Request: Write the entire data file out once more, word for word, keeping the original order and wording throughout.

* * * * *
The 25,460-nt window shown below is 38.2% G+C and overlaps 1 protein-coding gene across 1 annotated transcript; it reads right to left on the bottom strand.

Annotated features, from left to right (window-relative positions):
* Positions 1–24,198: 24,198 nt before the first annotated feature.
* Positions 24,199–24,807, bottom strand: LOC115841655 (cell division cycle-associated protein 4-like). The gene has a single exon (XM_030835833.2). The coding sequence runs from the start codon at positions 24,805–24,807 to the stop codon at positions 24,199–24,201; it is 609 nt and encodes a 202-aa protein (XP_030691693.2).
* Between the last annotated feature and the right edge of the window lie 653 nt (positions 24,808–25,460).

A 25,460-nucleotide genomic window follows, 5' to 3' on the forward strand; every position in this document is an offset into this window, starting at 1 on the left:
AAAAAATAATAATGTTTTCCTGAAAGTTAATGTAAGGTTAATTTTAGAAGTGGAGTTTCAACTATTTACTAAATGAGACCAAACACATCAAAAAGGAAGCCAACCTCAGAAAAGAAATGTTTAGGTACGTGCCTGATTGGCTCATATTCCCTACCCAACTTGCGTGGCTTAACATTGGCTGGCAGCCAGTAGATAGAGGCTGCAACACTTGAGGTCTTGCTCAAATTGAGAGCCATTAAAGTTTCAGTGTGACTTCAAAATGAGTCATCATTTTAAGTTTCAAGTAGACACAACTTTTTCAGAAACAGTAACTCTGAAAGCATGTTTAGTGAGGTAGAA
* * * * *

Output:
The 25,460-nt window shown below is 38.2% G+C and overlaps 1 protein-coding gene across 1 annotated transcript; it reads right to left on the bottom strand.

Annotated features, from left to right (window-relative positions):
* Positions 1–24,198: 24,198 nt before the first annotated feature.
* Positions 24,199–24,807, bottom strand: LOC115841655 (cell division cycle-associated protein 4-like). The gene has a single exon (XM_030835833.2). The coding sequence runs from the start codon at positions 24,805–24,807 to the stop codon at positions 24,199–24,201; it is 609 nt and encodes a 202-aa protein (XP_030691693.2).
* Between the last annotated feature and the right edge of the window lie 653 nt (positions 24,808–25,460).

A 25,460-nucleotide genomic window follows, 5' to 3' on the forward strand; every position in this document is an offset into this window, starting at 1 on the left:
AAAAAATAATAATGTTTTCCTGAAAGTTAATGTAAGGTTAATTTTAGAAGTGGAGTTTCAACTATTTACTAAATGAGACCAAACACATCAAAAAGGAAGCCAACCTCAGAAAAGAAATGTTTAGGTACGTGCCTGATTGGCTCATATTCCCTACCCAACTTGCGTGGCTTAACATTGGCTGGCAGCCAGTAGATAGAGGCTGCAACACTTGAGGTCTTGCTCAAATTGAGAGCCATTAAAGTTTCAGTGTGACTTCAAAATGAGTCATCATTTTAAGTTTCAAGTAGACACAACTTTTTCAGAAACAGTAACTCTGAAAGCATGTTTAGTGAGGTAGAA